Pakistan eventually carried out numerous modifications on the aircraft to increase its capability in the roles of air superiority and ground attack. The major upgrading and innovative modifications include the provision of western avionics, Martin and Baker ejection seats, the AIM-9 Sidewinder air-to-air missile, French 68 mm rockets, additional underwing tanks, and under-belly ‘Gondola’ (30 mm Gun) fuel tanks and a special ground-power unit for instantly starting its twin engines to shorten ‘scramble’ time.
In an ode to the “Faithful Warriors” that F-6 was, Retired Air Vice Marshal of Pakistan Air Force Ikramullah Bhatti wrote: “A popular piece of advice at the time from the F-6 veterans to the younger pilots was ‘Lose sight – lose the fight.’ Pilots could not afford to look inside during crucial moments of air combat.”
Owing to this reason, the pilots needed to be well-versed with the F-6 cockpit. But the biggest impediment was the Chinese marking on the switches, lights, indicators, and gauges.
Pakistan’s Rebuild Factory at Kamra had broken into the writing technique of Chinese cockpit lights by appropriately captioning negative films under the light cover, and special decals were made to mark the instruments and controls in English.
“There was the training regimen of blindfold cockpit checks. The experienced pilots could easily select the desired weapon, operate flaps, select and deselect the military or AB setting of the engine with their eyes glued to the adversary,” AVM Bhatti wrote.
The avionics onboard were not much. The only onboard nav-aid on the F-6 was the basic radio compass which, for reasons, “would readily become erratic with the appearance of clouds.”
The F-6 pilots had to memorize maps and know their flying areas well. “Despite all this, the incidents of F-6 pilots getting unsure of their ground position were not uncommon. Imagine how much faith you must have in yourself, in your skills, and in the airplane to do something like that on a daily basis. This is besides the fact that it took sheer guts to control this beast,” Group Captain (retd) Mansoor Mehmood was quoted as saying in the article.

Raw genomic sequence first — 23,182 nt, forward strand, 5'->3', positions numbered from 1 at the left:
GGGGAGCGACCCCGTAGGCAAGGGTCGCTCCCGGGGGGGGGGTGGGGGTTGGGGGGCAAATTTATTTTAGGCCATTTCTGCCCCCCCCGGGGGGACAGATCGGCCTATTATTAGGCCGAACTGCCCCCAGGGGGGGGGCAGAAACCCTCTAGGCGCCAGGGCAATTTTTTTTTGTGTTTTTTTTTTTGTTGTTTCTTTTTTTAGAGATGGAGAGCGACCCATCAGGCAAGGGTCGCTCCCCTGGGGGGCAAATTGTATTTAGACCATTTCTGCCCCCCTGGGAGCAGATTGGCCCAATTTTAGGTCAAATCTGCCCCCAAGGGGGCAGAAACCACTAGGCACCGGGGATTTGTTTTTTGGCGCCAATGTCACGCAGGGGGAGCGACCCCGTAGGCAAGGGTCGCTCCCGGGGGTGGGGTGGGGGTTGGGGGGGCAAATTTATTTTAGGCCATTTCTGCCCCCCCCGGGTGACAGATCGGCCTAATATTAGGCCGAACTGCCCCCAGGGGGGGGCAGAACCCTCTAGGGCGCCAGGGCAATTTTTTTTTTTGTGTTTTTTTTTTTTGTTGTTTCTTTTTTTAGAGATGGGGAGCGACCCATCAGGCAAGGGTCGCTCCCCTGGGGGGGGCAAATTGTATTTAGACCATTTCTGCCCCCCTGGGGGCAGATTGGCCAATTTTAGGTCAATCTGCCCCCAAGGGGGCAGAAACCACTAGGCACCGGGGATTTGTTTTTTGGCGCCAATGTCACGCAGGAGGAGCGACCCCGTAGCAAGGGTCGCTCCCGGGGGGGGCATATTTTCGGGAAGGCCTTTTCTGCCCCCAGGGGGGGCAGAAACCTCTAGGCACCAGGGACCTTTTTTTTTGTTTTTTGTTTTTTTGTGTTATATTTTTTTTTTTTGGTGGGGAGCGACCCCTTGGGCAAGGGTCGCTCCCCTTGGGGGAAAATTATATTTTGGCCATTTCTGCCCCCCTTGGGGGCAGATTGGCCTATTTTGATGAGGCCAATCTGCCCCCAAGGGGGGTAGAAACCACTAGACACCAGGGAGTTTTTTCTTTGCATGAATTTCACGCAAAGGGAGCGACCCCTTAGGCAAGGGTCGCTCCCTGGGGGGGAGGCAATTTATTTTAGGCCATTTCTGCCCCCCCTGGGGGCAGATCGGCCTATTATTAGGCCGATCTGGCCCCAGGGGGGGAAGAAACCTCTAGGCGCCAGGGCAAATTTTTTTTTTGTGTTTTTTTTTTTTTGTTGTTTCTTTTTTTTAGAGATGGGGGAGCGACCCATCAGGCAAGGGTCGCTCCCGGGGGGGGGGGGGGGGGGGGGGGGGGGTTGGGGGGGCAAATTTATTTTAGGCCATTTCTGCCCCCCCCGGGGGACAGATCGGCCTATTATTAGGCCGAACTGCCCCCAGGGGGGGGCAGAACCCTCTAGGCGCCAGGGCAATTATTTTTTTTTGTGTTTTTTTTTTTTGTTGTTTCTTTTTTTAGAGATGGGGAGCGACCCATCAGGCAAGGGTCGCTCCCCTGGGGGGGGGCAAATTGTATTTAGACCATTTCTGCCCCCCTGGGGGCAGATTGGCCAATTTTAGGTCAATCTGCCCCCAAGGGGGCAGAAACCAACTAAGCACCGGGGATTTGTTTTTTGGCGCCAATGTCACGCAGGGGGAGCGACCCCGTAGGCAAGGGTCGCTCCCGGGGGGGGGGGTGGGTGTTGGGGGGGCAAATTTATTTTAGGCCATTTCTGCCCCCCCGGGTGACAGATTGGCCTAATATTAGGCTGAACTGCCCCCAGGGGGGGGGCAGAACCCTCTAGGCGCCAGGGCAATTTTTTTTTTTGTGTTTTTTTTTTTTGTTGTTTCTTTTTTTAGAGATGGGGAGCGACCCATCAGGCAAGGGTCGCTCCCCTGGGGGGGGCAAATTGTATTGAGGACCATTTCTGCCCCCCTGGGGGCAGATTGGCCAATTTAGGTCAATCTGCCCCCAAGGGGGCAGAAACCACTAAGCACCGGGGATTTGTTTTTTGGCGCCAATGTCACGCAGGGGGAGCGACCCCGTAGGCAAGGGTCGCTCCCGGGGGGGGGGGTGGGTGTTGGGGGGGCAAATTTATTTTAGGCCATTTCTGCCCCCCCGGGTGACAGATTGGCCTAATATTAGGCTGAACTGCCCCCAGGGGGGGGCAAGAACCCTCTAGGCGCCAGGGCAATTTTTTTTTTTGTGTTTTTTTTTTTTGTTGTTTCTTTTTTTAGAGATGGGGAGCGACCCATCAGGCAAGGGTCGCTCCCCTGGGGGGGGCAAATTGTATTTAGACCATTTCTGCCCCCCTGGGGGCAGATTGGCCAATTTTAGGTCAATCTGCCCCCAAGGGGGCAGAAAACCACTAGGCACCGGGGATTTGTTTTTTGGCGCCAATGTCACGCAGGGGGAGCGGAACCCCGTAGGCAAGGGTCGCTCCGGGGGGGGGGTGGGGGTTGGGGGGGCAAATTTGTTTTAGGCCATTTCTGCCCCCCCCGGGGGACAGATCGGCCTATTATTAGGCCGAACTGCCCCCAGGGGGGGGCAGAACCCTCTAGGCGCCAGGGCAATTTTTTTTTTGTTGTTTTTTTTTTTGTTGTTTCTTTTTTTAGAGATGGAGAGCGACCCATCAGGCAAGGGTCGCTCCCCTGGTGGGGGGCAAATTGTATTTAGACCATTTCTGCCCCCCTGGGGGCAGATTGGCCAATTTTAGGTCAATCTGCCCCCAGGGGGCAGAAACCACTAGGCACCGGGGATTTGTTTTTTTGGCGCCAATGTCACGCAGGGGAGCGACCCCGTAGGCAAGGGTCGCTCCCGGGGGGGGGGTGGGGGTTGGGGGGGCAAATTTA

Enumerating its combat capabilities, AVM Bhatti contends it was not an easy jet to shoot down despite the absence of an onboard air-to-air radar. The air combat in an F-6 had to be visual. “Whosoever gained sight of the adversary first had higher chances of success as he could execute his planned tactic first and achieve surprise,” AVM Bhatti added.
During the 1971 war with India, F-6 acquired legendary status. The Pilots of No.11, 23, and 25 squadrons flew the fighter jets in air defense and ground support roles. In total, they flew 650 air defense sorties, and the Pakistan government claimed that these aircraft had seven confirmed kills in aerial combat, including MiG-21, Hunter, and Su-7 aircraft.
The warplanes also flew 184 ground attack sorties.
The PAF bid adieu to the F-6s in 2002. Retired Wing Commander Kamran Malik, a veteran F-6 pilot, said: “We flew a challenging airplane, but with their zest and skill, the pilots could take it to its limits and even beyond. Flying the F-6 always enhanced the fascination of fighter flying.”
- Ritu Sharma has been a journalist for over a decade, writing on defense, foreign affairs, and nuclear technology.
- She can be reached at ritu.sharma (at) mail.com